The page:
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The Best Revenge: Up, Out, and Away

The great majority of fights we’re fired up for just aren’t worth fighting. Recently I tried to get into an argument with a relative that was harshly criticizing my wife. She appreciated that I wanted to protect her, but she didn’t really need it. In fact she seemed amused at my efforts, and when I asked her later why, she said, “It was like watching you wrestle a pig. You both got dirty, and the pig loved it.” So here’s ten steps for staying out of the mud when someone has hurt you deeply, or a nasty argument starts.

Stop talking. You don’t need to get into a mud-flinging contest.Stop listening. Close your eyes to signal this, and take a deep breath to slow down.Stop thinking, of what to say next, of how to get even, of how you look to others.Walk away or turn away. Start taking a little time-out.Rise above the situation. Pray you can see your enemy, yourself and your situation as God does, for example, as two siblings fighting and breaking a piece of their father’s or mother’s heart.

Realize that life isn’t fair, and be thankful it isn’t. Maybe life has been a lot harder on the person who’s putting you down than it has been for you. If you’d spent your life in her shoes, who knows that you might not be meaner than she in this situation. And who knows what she’s been through today, stuff that isn’t fair to her?

Remember some of the mean, selfish and dishonest stuff you’ve done in life, and how many dear people have forgiven you for all this. Realize you can only keep feeling this forgiveness if you keep giving it away, to those like the enemy of the day, who doesn’t deserve forgiveness any more or less than you did. So, Forgive whoever is making you angry. Resolve to avoid a silly war of revenge. Pray some blessings down on them. Hope they can learn to relax and calm down.

Ask God/your conscience if you can help answer that prayer, and how. Imagine your doing it, and that it will make a difference in the other person’s life somehow.

Do what you can to bless your enemy. Sometimes doing or saying anything, especially something kind, will make matter worse for the moment. SO do it later when things have calmed down. Meanwhile, Quit while you’re enemy thinks he’s ahead. This way he’s got no motive for continuing to attack you. Holding your hands up to your shoulders facing out says you’re holding nothing against your enemy to throw at him later, and you’re backing off. He can think he won if he wants to. Walk away and don’t look back. To clear your mind, get busy doing “the next right thing.”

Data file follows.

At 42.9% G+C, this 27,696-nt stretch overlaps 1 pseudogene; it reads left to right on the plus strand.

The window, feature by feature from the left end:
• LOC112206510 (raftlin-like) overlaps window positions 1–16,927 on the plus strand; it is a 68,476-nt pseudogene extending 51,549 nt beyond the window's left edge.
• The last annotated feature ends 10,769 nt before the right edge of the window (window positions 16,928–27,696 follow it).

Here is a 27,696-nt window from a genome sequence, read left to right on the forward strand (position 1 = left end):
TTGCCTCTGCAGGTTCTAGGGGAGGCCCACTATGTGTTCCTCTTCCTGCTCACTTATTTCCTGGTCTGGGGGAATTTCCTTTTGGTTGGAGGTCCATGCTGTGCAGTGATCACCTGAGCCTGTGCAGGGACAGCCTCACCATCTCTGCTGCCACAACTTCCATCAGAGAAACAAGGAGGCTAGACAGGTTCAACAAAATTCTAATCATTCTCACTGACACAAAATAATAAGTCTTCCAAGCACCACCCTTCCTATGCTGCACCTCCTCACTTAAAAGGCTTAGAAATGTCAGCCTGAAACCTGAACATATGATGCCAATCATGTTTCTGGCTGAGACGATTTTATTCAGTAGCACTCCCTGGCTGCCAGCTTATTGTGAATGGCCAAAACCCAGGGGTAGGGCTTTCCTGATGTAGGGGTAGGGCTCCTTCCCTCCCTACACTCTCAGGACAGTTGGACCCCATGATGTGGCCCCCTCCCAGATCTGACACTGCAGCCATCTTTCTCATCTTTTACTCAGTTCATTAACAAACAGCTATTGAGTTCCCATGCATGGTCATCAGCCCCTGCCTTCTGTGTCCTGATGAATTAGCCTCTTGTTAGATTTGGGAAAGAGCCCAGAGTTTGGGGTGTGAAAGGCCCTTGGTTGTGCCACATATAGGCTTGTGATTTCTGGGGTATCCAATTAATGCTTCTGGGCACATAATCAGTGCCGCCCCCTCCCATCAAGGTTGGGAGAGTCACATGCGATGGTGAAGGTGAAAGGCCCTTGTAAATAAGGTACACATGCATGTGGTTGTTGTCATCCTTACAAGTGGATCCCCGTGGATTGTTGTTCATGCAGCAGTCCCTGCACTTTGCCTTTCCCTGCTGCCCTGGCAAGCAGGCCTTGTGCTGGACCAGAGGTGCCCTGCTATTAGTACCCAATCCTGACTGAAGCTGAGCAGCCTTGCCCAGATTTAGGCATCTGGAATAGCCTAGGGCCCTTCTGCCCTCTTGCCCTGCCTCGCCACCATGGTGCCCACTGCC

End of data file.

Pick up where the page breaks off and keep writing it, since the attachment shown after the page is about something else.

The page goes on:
Now none of this stuff about forgiveness says anything about TRUST, trusting other people not to hurt you again, trusting yourself to handle it better if they did. Trust has to be both earned and given.

They say that a life well lived is the best revenge. I wholeheartedly agree. To take the high road up and out of the pig pen is just plain smart, and darn good for your blood pressure.

I was teaching some of these things recently to a hot-headed client for whom I’m doing some “anger management.” His language is generally, shall we say, colorful. He often feels like people are doing bodily functions onto him, and he loves thinking how he’s going to get even.

I started explaining how to detach quietly and just let the other person keep her anger. I said often the best thing to do in a gunfight is to jump on the Forgiveness Stagecoach and take the high road out of Dodge. His eyes opened wide, and with a big smile he said:

“So if I rise above revenge, take the high road of forgiveness, and if I take that sewer pipe up there with me, I can make that sewer flow backwards, can’t I?” I never thought about it that way, but now, I can’t get his smile and his picture out of my mind. Or for that matter, my wife’s picture of the pig fight. Nothing like a good laugh to pull the plug on a cesspool!

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About Dr. Paul Schmidt, PhD

Dr. Paul Schmidt, PhD is a psychologist life coach with offices in Louisville and Shelbyville, KY, 502 633 2860.